As the walks got longer I had a few blisters and twinges and found ways to strap my feet so they didn't happen again. I became an aficionado of the footcare section in Boots, and can say that whoever invented those little gel-socks for individual toes is a genius. I got to the top of Tube escalators and felt angry there was no more escalator, so took to going up the stairs wherever possible. I learned precisely how many miles it was between home and office, between Tube stops and train stations, and could do a mile in 14 minutes.
Then April came, hellish April. The training was five or six miles twice a week and even longer ones at the weekends - 14 miles, 16, 18. By this point Hyde Park was becoming not just boring, but the thought of walking around it four or five times was taking all damn day and making me feel homicidal.
The weekend I had to do 20 miles I took myself off to the countryside, plugged in my iPod and trudged around Bewl Reservoir in East Sussex for five and a half hours. It rained the entire time.
My legs changed. They're not a bad pair of pins but suddenly I noticed there was a lot more calf than there used to be, and it felt as hard as wood. Knee boots stopped zipping up. I felt like a much slower version of the Incredible Hulk, and felt sad for my poor pins. I made a fox's tail to wear on the big night, which was beginning to loom.
The Moonwalk organisers send everyone taking part a bra to decorate. Mine looked like it had been done by Liberace, on speed, in a chicken factory.
Sounds nice, doesn't it? Except it battered down the whole way and the last few miles were so muddy it was like re-enacting the Somme. I noticed at one point the rain was coming down sideways.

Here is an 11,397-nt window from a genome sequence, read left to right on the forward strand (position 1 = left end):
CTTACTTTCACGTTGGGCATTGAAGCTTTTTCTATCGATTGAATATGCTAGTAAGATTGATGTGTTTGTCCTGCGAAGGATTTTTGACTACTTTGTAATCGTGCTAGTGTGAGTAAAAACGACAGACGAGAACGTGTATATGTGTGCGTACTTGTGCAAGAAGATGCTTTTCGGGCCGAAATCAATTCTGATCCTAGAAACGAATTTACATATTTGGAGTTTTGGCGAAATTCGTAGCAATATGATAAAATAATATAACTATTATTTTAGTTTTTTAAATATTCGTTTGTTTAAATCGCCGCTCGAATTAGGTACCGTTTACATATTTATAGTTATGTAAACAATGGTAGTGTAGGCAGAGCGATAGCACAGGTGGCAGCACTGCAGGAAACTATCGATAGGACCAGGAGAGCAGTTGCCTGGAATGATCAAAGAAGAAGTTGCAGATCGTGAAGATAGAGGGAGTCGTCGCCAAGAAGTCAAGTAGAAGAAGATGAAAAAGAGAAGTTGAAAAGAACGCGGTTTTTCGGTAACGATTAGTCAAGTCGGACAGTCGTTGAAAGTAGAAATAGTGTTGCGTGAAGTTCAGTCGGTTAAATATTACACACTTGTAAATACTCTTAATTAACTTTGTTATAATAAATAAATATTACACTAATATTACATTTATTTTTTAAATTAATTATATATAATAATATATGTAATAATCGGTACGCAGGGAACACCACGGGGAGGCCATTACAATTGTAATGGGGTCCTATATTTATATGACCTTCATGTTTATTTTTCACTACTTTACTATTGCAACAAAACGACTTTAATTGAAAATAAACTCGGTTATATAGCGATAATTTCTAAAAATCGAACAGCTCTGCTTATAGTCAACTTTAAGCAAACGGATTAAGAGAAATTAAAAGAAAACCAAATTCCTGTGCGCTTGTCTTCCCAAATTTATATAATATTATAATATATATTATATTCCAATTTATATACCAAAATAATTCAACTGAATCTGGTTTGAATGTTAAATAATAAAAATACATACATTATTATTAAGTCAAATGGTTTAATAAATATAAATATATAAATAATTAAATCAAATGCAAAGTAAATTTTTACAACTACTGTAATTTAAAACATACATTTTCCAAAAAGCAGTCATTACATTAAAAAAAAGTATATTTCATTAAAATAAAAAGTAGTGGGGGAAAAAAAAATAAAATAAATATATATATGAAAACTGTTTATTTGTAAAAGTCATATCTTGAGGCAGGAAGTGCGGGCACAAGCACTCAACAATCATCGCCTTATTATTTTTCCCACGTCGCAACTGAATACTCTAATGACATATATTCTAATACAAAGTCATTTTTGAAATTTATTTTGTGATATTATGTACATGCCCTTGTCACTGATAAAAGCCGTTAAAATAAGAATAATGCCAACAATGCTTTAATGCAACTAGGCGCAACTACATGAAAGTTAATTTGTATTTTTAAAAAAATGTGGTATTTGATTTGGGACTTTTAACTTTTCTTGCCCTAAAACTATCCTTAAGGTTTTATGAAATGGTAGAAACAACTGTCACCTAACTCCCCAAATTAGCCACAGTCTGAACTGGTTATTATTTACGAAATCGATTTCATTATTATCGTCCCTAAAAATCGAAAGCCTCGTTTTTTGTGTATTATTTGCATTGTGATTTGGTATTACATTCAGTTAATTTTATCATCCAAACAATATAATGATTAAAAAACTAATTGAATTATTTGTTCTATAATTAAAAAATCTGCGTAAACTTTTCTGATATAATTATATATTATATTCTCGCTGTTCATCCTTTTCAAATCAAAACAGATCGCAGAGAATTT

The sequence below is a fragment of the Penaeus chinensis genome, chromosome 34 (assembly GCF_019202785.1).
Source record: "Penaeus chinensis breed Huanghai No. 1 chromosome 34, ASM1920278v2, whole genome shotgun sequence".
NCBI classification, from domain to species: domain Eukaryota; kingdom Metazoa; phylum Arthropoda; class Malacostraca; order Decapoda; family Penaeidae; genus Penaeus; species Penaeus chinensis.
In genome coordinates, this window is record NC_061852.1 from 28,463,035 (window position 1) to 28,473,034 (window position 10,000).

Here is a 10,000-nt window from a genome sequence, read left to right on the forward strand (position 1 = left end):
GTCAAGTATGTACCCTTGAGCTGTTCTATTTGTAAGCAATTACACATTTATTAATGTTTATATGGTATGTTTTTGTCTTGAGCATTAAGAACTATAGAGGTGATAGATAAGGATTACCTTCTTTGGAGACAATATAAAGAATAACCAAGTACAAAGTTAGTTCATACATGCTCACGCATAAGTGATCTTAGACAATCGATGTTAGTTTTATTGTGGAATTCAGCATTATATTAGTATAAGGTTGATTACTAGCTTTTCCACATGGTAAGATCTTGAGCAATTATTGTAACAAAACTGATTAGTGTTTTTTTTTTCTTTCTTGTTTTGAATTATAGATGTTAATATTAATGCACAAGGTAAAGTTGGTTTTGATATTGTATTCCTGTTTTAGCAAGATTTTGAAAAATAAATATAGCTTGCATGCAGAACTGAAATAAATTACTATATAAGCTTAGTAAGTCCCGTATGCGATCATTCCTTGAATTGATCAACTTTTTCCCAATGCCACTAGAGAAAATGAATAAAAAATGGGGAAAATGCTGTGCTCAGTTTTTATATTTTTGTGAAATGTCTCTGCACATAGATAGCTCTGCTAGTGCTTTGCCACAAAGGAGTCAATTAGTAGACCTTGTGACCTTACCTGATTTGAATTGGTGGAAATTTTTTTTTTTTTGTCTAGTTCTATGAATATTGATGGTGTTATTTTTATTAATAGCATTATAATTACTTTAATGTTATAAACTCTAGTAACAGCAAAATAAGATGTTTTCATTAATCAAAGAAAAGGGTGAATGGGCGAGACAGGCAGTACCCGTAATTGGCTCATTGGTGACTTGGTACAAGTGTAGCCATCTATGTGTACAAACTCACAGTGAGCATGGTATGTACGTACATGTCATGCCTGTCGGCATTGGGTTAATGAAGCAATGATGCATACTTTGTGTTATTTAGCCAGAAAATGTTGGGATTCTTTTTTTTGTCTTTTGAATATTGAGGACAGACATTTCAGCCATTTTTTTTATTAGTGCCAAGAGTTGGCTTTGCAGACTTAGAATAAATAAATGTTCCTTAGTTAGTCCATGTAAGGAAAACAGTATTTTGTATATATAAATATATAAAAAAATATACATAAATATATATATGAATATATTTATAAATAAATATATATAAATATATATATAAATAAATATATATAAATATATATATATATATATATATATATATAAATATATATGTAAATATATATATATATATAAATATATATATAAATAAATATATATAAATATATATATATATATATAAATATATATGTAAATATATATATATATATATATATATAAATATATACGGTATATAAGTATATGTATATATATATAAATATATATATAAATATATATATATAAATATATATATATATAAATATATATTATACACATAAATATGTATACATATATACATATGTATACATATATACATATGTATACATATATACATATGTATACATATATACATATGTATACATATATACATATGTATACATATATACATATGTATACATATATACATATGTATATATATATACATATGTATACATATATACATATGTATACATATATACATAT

And when we got to opposite Chiswick, we turned around and trudged back again. It was horrible, but I did it without blisters or anything more than aching legs. 'The Moonwalk will be fine,' I thought. 'It's only four more miles than this.'
*breaks for bitter laugh*
Then on Saturday it was here. I put my tail on, took my Nana's teddy bear with me, and met up with the rest of the team in a vast pink tent in Hyde Park, along with about 15,000 other women. Our team got invited up on to the main stage while everyone involved held hands and had a minute's silence to remember those we were walking for.
There were women in full Kiss makeup with spiked bras, others with flashing lights and Union flags. There were two ladies in blue capes, with flashing lights along the edge.
Then we were pushed to the start line, the clock counted down, and we were off. We lapped Hyde Park (again, sigh) then went down The Mall to Westminster, through the City to Blackfriars and crossed the river to Southwark where the Halfers split off at the 10-mile point.
At 12 miles we were going down one side of the Chelsea Embankment while a scary power walker on mile 21 was strutting in the opposite direction. We couldn't imagine being on that side of the road. Everything was dark, the moon was out, and Battersea power station was reflected in the perfectly-still river. Cabs full of drunken men honked and hollered good-naturedly at us on their way home, but the city was basically ours.